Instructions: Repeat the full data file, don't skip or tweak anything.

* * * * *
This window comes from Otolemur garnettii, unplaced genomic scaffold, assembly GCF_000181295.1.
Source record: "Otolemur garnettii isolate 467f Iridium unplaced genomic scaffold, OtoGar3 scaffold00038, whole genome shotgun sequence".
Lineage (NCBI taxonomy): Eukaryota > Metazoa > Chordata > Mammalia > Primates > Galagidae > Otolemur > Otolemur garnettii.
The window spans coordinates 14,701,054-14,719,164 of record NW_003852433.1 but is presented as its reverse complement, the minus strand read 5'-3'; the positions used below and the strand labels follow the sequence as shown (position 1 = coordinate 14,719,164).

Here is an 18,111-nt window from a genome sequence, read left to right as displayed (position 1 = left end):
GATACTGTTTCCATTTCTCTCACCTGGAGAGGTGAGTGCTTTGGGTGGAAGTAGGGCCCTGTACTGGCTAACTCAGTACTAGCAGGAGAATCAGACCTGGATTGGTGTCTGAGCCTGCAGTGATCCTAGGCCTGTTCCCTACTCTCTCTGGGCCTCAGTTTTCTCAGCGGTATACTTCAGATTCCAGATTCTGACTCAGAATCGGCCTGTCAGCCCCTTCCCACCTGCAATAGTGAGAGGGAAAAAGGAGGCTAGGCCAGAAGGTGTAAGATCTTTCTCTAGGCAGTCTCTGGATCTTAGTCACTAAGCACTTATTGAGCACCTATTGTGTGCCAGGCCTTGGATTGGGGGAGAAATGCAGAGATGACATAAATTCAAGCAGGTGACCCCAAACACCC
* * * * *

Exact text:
This window comes from Otolemur garnettii, unplaced genomic scaffold, assembly GCF_000181295.1.
Source record: "Otolemur garnettii isolate 467f Iridium unplaced genomic scaffold, OtoGar3 scaffold00038, whole genome shotgun sequence".
Lineage (NCBI taxonomy): Eukaryota > Metazoa > Chordata > Mammalia > Primates > Galagidae > Otolemur > Otolemur garnettii.
The window spans coordinates 14,701,054-14,719,164 of record NW_003852433.1 but is presented as its reverse complement, the minus strand read 5'-3'; the positions used below and the strand labels follow the sequence as shown (position 1 = coordinate 14,719,164).

Here is an 18,111-nt window from a genome sequence, read left to right as displayed (position 1 = left end):
GATACTGTTTCCATTTCTCTCACCTGGAGAGGTGAGTGCTTTGGGTGGAAGTAGGGCCCTGTACTGGCTAACTCAGTACTAGCAGGAGAATCAGACCTGGATTGGTGTCTGAGCCTGCAGTGATCCTAGGCCTGTTCCCTACTCTCTCTGGGCCTCAGTTTTCTCAGCGGTATACTTCAGATTCCAGATTCTGACTCAGAATCGGCCTGTCAGCCCCTTCCCACCTGCAATAGTGAGAGGGAAAAAGGAGGCTAGGCCAGAAGGTGTAAGATCTTTCTCTAGGCAGTCTCTGGATCTTAGTCACTAAGCACTTATTGAGCACCTATTGTGTGCCAGGCCTTGGATTGGGGGAGAAATGCAGAGATGACATAAATTCAAGCAGGTGACCCCAAACACCC